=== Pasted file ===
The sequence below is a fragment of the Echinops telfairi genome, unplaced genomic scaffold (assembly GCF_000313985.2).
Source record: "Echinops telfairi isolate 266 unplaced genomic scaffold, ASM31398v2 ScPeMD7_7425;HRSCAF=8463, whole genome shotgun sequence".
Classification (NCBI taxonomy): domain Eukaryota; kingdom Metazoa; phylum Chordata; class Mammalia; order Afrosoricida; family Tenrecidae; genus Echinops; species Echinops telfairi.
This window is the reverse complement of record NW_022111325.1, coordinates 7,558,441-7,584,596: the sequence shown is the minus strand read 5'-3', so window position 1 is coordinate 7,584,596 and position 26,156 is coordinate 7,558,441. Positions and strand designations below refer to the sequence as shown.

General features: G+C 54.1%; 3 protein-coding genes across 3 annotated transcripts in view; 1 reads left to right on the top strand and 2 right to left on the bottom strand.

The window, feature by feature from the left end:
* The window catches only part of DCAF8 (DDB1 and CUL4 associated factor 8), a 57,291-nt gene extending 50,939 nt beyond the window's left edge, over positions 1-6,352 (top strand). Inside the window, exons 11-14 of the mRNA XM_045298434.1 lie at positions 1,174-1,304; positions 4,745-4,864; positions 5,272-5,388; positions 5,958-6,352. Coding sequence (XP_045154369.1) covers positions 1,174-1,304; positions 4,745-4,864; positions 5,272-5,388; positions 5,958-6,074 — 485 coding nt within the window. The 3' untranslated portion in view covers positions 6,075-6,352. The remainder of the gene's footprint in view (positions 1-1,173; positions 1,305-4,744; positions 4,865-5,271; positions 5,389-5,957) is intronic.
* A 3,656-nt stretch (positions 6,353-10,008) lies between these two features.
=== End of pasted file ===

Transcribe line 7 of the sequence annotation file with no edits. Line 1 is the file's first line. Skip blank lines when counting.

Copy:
* The window catches only part of DCAF8 (DDB1 and CUL4 associated factor 8), a 57,291-nt gene extending 50,939 nt beyond the window's left edge, over positions 1-6,352 (top strand). Inside the window, exons 11-14 of the mRNA XM_045298434.1 lie at positions 1,174-1,304; positions 4,745-4,864; positions 5,272-5,388; positions 5,958-6,352. Coding sequence (XP_045154369.1) covers positions 1,174-1,304; positions 4,745-4,864; positions 5,272-5,388; positions 5,958-6,074 — 485 coding nt within the window. The 3' untranslated portion in view covers positions 6,075-6,352. The remainder of the gene's footprint in view (positions 1-1,173; positions 1,305-4,744; positions 4,865-5,271; positions 5,389-5,957) is intronic.